I must admit that I do not know very much about 2 Corinthians. 1 Corinthians is such a happier letter. So, I did some research and I learned quite a bit about Paul. He is perhaps at his most human in these particular passages. Frankly, he is upset at the Corinthians and the gossip he has heard of what they have said about him. So, he writes an angry letter. In this case, it works. If you read the rest of 2 Corinthians, Paul ends the letter (which, it is believed, is actually 2 or more letters) with a message of reconciliation.
But, how did he know that it would work? When I feel hurt, I don't always think straight. In fact, the natural response is to lash out - to hurt the person who is hurting you. I have never put my hurt feelings in a letter to the person. That would seem to immortalize the hurt and would just give the person something to use against me. What was Paul thinking? Did he think that the Corinthians would read his letter, sarcastic tone and all, and think that he had a good point? From what I understand, it took some time for Paul's relationship with the Corinthians to heal. This letter was, in fact, hurtful to them and they were not necessarily willing to bury the hatchet right away.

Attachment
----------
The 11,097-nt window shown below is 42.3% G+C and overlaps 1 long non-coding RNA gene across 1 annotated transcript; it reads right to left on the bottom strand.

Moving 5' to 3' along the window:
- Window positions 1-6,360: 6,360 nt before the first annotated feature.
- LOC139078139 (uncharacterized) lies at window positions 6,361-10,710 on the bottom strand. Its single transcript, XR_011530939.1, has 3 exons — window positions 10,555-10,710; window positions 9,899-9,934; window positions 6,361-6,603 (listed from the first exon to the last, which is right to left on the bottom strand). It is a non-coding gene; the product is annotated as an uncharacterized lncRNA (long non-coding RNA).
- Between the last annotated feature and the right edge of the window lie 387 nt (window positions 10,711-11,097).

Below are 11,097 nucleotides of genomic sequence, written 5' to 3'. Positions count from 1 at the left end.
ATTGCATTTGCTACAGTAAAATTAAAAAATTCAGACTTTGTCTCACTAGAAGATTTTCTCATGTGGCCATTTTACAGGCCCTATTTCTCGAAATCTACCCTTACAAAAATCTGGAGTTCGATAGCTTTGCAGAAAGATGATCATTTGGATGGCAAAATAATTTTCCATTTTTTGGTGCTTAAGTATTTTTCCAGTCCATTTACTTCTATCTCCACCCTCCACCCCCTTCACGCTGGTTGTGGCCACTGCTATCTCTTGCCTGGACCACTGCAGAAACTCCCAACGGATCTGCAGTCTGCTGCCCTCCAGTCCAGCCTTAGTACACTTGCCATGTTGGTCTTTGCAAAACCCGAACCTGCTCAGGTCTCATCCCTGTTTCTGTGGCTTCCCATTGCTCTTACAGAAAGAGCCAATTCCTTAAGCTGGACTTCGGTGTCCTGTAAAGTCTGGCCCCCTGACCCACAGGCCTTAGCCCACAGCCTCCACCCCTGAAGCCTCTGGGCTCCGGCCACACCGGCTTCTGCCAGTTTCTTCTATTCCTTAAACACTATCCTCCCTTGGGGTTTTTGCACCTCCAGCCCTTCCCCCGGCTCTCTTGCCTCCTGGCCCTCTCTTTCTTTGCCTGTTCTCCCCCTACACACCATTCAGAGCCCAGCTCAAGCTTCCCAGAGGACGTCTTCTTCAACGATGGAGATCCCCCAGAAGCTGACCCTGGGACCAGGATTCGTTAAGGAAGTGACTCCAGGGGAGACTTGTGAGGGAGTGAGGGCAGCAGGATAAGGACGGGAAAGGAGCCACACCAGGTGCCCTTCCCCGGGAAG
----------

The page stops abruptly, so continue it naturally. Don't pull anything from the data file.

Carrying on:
One thing is certain - Paul was driven in his service to God. As we read in yesterday's passage, Paul was also humbled in his service to God. I believe this served him well as he wrote this difficult part of the letter. Although he was personally hurt, he knew that the ultimate goal was to get the Corinthians to straighten up and fly right in their growth with the Lord. Since the goal was entirely unselfish, the letter worked. It took time, but eventually the Corinthians turned away from the evil they were doing that caused Paul the hurt to begin with.
Once again, we can learn from Paul. By remembering his place in God's plan, he was able to use his hurt feelings to fulfill unselfish goals. May we also come to understand our humble place and how best to respond to hurtful situations with the same outcome as Paul.